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New Requirements Proposed for Lead-Based Paint Work
Release Date: 12/29/2005
Contact: Enesta Jones, 202-564-4355 / email@example.com
(Washington, D.C.-Dec. 29, 2005) To reduce lead poisonings in children across the country, EPA is proposing new requirements for contractors and construction professionals when working in homes that contain lead-based paint.
"Under President Bush's leadership, we are addressing one of the greatest environmental challenges facing our most vulnerable residents: childhood lead poisoning,'' said EPA Administrator Stephen L. Johnson. "Today's action brings us one step closer to ensuring that our nation's children are safe and healthy.''
Lead is a highly toxic metal that was used for many years in paint. Lead can cause a range of health effects, from cognitive impairment and learning disabilities, to seizures and death. Children under six years are most at risk because their developing nervous systems are especially vulnerable to lead's effects and because of their more frequent hand-to-mouth behavior.
Preventing the creation of new lead-based paint hazards from renovation activities in housing where children under six reside is one purpose of this proposed regulation. EPA's analysis indicates that renovation, repair and painting projects in housing that is likely to contain lead-based paint affects more than 1.1 million children under age six annually. In the absence of this regulation, lead-safe practices are not likely to be employed to perform the renovation projects.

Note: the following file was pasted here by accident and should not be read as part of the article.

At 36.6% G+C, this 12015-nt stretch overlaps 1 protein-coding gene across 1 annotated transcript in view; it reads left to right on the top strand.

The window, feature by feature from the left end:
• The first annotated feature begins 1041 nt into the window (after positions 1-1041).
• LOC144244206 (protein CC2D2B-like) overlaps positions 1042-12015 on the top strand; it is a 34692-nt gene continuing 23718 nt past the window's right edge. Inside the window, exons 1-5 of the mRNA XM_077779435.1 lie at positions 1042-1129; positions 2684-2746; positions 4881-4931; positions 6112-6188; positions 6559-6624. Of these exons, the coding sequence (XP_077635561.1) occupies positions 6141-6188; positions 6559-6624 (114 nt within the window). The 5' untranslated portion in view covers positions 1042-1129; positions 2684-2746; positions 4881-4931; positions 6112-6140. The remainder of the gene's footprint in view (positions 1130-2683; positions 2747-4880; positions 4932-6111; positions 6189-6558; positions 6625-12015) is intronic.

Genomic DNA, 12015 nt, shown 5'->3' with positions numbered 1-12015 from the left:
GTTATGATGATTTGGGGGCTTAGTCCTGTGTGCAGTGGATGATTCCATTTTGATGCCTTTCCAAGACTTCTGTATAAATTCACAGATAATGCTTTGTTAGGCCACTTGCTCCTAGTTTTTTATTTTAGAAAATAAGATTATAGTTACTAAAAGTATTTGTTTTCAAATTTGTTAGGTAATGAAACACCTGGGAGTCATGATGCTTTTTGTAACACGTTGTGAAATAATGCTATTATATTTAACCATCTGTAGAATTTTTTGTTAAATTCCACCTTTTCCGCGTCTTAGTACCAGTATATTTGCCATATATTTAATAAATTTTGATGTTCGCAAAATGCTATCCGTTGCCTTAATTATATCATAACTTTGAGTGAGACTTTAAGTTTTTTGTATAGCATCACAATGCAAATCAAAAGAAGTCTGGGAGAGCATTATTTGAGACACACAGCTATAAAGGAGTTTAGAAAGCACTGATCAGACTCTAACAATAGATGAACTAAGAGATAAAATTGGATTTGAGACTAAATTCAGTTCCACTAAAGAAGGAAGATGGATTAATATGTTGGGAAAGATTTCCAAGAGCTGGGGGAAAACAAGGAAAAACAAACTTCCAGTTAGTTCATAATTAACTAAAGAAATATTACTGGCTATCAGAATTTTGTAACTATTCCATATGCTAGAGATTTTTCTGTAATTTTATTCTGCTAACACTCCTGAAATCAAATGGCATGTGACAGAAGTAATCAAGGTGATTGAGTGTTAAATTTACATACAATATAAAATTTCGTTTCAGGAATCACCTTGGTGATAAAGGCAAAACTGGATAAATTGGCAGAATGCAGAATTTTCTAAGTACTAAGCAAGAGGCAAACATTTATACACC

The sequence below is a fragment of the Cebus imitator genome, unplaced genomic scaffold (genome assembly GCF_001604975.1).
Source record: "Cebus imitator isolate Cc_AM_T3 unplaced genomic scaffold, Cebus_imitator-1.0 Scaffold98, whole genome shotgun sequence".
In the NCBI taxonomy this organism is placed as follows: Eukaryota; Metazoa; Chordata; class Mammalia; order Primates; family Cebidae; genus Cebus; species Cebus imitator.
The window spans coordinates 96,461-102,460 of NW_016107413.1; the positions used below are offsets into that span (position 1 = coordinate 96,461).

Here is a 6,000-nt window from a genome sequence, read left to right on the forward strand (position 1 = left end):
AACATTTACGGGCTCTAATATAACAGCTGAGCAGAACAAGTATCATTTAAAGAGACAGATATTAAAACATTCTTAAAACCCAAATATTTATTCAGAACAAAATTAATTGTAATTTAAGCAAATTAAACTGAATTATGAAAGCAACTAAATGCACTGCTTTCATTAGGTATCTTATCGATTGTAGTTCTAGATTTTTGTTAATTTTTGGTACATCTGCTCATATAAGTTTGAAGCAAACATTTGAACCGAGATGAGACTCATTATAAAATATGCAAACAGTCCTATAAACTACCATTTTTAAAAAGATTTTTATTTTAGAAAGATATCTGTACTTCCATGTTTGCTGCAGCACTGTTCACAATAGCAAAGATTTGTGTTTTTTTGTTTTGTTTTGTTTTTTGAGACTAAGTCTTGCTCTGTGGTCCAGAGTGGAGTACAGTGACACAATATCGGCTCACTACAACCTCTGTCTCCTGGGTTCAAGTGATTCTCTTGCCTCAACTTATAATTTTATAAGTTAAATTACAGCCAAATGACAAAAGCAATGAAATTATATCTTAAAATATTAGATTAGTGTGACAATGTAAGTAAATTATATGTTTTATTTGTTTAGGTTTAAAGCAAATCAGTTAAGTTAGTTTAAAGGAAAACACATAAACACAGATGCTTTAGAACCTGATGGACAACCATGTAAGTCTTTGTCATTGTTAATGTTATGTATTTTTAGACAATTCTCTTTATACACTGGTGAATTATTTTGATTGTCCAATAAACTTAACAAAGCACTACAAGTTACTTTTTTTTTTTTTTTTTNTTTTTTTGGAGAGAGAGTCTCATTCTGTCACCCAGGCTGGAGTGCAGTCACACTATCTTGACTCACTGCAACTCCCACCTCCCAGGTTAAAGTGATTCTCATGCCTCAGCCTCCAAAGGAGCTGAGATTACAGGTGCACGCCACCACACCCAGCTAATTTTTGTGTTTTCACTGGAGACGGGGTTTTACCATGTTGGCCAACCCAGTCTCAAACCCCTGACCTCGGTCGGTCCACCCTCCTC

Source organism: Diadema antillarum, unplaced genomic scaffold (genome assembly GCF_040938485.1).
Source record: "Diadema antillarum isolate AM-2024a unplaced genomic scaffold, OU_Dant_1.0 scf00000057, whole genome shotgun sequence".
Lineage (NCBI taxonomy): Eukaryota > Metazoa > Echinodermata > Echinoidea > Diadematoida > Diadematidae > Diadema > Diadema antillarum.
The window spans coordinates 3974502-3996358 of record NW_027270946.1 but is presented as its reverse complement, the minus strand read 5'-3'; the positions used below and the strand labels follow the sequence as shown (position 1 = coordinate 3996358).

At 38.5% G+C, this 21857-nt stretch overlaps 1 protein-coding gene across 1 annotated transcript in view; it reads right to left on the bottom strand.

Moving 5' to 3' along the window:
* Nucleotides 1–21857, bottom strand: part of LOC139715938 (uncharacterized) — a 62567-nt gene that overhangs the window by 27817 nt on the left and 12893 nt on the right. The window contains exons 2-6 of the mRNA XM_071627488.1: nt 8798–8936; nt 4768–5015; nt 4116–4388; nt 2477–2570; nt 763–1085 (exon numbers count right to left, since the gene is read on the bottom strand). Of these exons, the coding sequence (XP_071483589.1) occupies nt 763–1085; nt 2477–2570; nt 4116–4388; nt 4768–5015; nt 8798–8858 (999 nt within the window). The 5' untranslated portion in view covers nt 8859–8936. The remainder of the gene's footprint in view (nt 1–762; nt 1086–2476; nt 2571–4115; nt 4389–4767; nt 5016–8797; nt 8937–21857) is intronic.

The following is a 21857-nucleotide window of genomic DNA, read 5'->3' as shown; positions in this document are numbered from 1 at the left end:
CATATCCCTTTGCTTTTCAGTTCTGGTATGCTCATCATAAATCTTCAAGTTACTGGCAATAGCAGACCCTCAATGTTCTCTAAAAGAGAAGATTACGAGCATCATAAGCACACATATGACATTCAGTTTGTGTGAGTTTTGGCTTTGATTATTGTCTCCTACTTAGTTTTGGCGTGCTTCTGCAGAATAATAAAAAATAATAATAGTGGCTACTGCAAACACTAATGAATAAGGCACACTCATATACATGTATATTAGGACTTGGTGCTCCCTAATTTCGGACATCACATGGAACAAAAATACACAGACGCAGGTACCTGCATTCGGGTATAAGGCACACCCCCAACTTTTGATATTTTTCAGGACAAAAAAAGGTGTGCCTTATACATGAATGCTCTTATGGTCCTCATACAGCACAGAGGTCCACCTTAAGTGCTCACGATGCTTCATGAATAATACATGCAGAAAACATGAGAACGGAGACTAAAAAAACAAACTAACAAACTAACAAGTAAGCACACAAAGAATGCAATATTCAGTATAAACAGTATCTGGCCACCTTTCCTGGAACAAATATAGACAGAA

EPA is proposing that contractors must be trained in the use of lead-safe work practices, renovators and firms be certified, providers of renovation training be accredited, and renovators follow protective work practice standards. These work practices include posting warning signs, restricting occupants from work areas, arranging work areas to prevent dust and debris from spreading, conducting a thorough cleanup, and verifying that cleanup was effective.
The rules would apply to all persons who do renovation for compensation, including renovation contractors, maintenance workers in multi-family housing, painters and other specialty trades. The new requirements would apply to most renovation, repair or painting activities where more than two square feet of lead-based paint is disturbed.
EPA is proposing a two-phased approach. The first phase would apply to renovations in rental and owner-occupied housing built before 1978 where a child with an elevated blood lead level resides, in rental housing built before 1960, and owner-occupied housing built before 1960 where children under six reside. The second phase, to start a year after the first one takes effect, would apply to renovations covered in the first stage plus renovations in rental housing built between 1960 and 1978. The second stage also would apply to owner-occupied housing built between 1960 and 1978 where children under six reside.
In 1978, there were three to four million children with elevated blood lead levels in the United States. Significant progress has been made to reduce lead poisonings. As of 2002, an estimated 310,000 children had elevated levels of lead in their blood, according to the Centers for Disease Control and Prevention. While the Consumer Products Safety Commission banned lead-based paint for residential use in 1978, more than 38 million homes in the United States still contain some lead-based paint. Two-thirds of the houses built before 1960 contain lead-based paint.
This proposal is one component of a comprehensive program that will also include training and an education and outreach campaign to promote lead-safe work practices. EPA will take public comment for 90 days following publication of the proposal in the Federal Register. For more information or to obtain copies of the proposal and supporting materials, visit: http://www.epa.gov/lead/pubs/renovation.htm